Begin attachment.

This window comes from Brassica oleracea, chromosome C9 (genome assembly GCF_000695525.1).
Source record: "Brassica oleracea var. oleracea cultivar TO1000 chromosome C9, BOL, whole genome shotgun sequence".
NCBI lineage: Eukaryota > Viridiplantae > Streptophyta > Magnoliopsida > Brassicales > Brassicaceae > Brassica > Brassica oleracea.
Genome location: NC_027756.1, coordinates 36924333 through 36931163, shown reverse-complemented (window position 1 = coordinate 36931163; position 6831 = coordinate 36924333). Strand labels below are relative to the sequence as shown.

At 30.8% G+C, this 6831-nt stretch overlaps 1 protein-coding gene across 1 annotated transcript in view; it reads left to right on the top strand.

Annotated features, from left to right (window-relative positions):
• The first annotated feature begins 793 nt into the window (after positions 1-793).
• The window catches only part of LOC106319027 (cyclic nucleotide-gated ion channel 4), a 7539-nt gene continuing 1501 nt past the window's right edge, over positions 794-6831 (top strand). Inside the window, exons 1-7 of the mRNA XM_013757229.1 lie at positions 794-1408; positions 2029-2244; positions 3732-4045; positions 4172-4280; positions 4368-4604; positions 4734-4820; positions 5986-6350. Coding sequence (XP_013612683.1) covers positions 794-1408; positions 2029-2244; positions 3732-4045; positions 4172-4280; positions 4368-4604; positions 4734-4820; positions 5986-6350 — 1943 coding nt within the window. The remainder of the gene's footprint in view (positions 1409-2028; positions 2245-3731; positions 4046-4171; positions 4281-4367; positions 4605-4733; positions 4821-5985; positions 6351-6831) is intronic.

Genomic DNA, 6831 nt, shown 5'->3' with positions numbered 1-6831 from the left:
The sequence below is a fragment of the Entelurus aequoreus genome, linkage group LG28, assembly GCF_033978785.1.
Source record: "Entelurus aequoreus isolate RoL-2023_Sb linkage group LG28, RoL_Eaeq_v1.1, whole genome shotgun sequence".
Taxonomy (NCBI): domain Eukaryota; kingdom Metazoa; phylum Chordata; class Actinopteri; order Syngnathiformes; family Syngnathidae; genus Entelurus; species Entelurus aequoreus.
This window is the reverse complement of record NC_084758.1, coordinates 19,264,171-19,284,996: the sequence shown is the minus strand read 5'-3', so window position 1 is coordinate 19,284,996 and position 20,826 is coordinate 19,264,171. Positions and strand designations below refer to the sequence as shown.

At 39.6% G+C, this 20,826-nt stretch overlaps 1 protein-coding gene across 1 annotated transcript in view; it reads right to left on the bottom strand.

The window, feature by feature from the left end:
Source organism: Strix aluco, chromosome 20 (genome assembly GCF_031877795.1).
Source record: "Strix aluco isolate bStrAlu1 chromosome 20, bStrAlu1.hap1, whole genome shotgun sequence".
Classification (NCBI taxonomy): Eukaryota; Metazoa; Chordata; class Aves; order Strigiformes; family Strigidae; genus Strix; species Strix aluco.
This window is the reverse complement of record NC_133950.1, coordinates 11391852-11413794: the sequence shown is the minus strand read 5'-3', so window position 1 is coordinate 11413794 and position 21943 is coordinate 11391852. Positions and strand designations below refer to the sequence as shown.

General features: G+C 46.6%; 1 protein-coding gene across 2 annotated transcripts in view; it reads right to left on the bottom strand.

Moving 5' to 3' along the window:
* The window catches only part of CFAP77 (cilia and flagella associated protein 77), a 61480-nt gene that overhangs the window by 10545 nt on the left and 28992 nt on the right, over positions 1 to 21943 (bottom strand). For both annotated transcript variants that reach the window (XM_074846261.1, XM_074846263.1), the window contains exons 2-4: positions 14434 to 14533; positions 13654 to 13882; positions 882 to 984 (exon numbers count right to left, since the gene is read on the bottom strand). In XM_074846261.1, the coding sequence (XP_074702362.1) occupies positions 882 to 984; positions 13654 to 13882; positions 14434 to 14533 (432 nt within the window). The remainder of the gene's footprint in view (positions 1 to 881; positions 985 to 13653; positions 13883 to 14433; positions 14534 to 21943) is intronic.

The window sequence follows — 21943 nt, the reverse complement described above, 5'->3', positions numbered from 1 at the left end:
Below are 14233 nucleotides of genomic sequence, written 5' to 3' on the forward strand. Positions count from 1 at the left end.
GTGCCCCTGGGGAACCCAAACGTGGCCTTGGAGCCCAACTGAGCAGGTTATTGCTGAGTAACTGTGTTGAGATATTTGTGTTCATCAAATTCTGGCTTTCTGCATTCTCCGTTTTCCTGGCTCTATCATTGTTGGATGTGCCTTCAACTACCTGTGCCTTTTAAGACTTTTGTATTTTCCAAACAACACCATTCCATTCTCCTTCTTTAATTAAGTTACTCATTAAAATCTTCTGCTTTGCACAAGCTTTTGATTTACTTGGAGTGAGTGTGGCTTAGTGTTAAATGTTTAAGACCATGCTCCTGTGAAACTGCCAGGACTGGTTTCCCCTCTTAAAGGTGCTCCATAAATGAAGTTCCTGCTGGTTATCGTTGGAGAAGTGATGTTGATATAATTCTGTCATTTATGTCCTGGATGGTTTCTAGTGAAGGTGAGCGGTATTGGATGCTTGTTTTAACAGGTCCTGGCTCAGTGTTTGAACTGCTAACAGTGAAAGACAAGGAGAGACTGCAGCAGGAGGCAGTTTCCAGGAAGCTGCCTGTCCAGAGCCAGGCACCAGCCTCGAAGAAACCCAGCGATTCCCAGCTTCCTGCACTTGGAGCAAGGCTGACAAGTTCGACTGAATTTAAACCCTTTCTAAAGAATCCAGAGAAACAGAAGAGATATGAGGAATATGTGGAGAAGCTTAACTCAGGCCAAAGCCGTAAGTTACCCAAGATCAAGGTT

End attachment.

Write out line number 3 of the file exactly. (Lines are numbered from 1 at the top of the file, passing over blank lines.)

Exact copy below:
NCBI lineage: Eukaryota > Viridiplantae > Streptophyta > Magnoliopsida > Brassicales > Brassicaceae > Brassica > Brassica oleracea.